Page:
We propose to amend current § 363.11 to incorporate supported employment services, including extended services, for youth with the most significant disabilities into the existing requirements for the VR services portion of the Unified or Combined State Plan supplement.

We propose a new § 363.22, which would implement the new statutory requirement that a State must reserve and use half of its allotment under the supported employment program for the provision of supported employment services, including extended services, to youth with the most significant disabilities.

We propose changes throughout part 363 to conform to new statutory nomenclature, such as referring to “the vocational rehabilitation services portion of the Unified or Combined State Plans” in §§ 363.10 and 363.11, instead of just “the State plan,” and “the most significant disabilities” instead of “severe disabilities.”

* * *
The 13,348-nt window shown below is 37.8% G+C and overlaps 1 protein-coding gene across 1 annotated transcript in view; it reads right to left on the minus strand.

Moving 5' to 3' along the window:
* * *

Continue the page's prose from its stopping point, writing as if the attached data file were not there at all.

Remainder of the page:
Reasons: The proposed revisions are necessary to implement in part 363 statutory changes made by WIOA. The proposed changes are also consistent with proposed changes to part 361, which governs the VR program, since the Supported Employment program is supplemental to that program. Specifically, the proposed changes are consistent with the heightened emphasis throughout the Act, as amended by WIOA on the provision of services to youth with disabilities, especially those with the most significant disabilities, to ensure they receive the services and supports necessary to achieve competitive integrated employment. Accordingly, the proposed changes would implement the statutory requirement that States must reserve half of their supported employment allotment for the provision of supported employment services, including extended services, to youth with the most significant disabilities. This new statutory requirement reflects the fact that this particular population may need more intensive services for a longer period of time in order to achieve competitive integrated employment. It is important to note that, prior to the passage of WIOA, States were not permitted to use supported employment and/or VR program funds to provide extended services under any circumstance. States still are prohibited from providing extended services to individuals who are not youth with the most significant disabilities.